NLCS 7: LAD vs. MIL — Home runs into the World Series

And we have a World Series. After tonight’s game, the Dodgers advance to face the Red Sox in the 2018 World Series.

NLCS: Dodgers at Brewers
The last few games, the one thing that a few friends and I have remarked is how sluggish the Dodgers seem, as if they lost their tenacity they had in the earlier series. But tonight, they only needed a few moments to ensure their continued spot in the postseason. Neither pitching staff was particularly dominant, giving up far too many hits but also collectively earning 26 total strikeouts.

In fact, all the runs tonight were a result of home runs. The Brewers went first with a 1-out solo home run in the 1st. But the Dodgers answered back with a lead-off single and 2-run home run in the 2nd to get the lead. They then ensured their victory in the 6th. Consecutive singles led off the inning. After an out, a fielder’s choice left runners on the corners and then a stolen base put runners in scoring position, which they then did with a big 3-run home run.

Final score: 5-1 Dodgers, Dodgers win series 4-3 and advance to the World Series.

Postseason Predictions: So, this round didn’t go as predicted in many ways.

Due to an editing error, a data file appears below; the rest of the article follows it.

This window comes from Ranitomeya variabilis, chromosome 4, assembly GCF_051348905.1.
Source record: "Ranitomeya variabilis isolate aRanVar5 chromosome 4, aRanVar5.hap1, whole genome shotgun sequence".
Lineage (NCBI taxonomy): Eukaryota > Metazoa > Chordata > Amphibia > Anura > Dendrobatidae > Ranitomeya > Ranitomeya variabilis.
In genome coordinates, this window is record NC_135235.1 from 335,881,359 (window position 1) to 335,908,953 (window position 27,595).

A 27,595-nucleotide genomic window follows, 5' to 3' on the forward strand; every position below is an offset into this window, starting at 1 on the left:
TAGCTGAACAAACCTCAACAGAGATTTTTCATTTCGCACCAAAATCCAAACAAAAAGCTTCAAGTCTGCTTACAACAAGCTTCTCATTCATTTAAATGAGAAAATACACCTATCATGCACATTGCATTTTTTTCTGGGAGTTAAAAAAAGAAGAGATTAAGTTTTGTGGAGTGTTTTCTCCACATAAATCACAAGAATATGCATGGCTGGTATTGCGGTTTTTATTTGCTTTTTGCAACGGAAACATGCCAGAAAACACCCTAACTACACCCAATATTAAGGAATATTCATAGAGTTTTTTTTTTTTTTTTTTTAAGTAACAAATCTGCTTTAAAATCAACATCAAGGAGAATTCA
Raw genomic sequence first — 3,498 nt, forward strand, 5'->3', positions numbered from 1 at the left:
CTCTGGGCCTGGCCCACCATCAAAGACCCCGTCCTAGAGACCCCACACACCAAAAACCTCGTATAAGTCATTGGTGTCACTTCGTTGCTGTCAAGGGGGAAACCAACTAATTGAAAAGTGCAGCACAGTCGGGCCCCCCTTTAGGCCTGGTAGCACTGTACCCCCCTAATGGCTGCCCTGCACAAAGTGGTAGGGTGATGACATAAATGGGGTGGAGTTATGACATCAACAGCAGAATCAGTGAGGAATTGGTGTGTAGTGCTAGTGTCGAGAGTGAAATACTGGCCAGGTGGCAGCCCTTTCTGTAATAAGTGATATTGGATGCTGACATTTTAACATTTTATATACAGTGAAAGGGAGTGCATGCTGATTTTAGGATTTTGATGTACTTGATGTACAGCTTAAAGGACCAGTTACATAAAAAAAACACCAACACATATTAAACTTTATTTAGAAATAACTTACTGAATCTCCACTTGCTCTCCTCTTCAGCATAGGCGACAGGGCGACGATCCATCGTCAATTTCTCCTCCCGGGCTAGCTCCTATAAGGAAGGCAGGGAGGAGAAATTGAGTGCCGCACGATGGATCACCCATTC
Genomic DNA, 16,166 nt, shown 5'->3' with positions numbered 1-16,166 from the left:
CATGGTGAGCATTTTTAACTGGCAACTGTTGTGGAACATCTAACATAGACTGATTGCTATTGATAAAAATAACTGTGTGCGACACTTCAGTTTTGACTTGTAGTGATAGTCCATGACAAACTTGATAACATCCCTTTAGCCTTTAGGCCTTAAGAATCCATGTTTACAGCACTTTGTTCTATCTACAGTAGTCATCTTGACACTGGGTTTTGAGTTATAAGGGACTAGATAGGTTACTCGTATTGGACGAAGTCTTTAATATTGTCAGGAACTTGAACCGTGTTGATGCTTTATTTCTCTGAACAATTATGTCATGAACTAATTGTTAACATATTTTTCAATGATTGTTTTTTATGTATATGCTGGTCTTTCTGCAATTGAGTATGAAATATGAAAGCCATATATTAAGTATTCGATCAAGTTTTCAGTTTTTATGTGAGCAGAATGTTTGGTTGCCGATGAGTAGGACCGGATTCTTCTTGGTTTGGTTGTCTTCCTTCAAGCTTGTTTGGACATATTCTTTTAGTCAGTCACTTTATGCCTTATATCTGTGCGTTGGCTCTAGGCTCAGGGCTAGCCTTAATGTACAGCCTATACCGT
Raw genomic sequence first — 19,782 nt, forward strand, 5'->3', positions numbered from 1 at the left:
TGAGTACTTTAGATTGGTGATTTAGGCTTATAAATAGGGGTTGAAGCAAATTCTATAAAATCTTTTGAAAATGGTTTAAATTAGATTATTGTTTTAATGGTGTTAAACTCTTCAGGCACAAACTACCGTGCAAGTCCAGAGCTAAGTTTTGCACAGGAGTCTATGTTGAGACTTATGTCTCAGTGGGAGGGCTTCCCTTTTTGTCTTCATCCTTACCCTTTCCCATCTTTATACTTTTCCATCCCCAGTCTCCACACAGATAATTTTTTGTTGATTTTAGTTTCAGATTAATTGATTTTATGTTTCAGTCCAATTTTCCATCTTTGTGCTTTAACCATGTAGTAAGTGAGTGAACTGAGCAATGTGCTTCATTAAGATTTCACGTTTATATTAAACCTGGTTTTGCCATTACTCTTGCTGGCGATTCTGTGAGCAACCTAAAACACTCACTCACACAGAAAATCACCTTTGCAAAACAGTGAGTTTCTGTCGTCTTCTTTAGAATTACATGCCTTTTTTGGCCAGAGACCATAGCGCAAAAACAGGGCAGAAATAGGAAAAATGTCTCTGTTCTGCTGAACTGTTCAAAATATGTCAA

(Key: *winner right, game count wrong; **winner and game count right; ~winner wrong, game count right; ~~both wrong.)

  • Championship Series:
    • Predictions/Results:
      • NLCS: Dodgers over Brewers in 5 games* (7 games)
      • ALCS: Astros over Red Sox in 5 games~ (Red Sox)
  • World Series:
    • Dodgers over Red Sox in 6 games

I might be slightly jaded by not wanting the Red Sox to win, and truthfully, they are technically the best team in baseball (with 108 regular season wins). As a Yankee fan, I just can’t find it in myself to hope for a Boston victory. That, and I really do think that the Dodgers could beat them if they keep up their momentum they seem to have rediscovered tonight. It’s going to be quite the battle, but it’s going to be one of those series.

Go Yankees!

NLCS 6: LAD vs. MIL — Forcing a NL Game 7

I texted a friend of mine, a big Dodgers’ fan, early on in tonight’s game: “It really seems like the Dodgers want to play 7 games.” And then they proved me right.

NLCS: Dodgers at Brewers
The Dodgers actually started off the game with a lead-off solo home run, but really stalled trying to keep up that lead. They promptly lost that in the bottom of the 1st as the Dodgers’ starter just started giving away runs.

A lead-off single and 1-out walk ended up scoring on a 2-out double. Then a double and a single scored 2 more runs for the Brewers. Then in the 2nd, a double scored on an RBI double just to add one more run to the Brewers’ lead.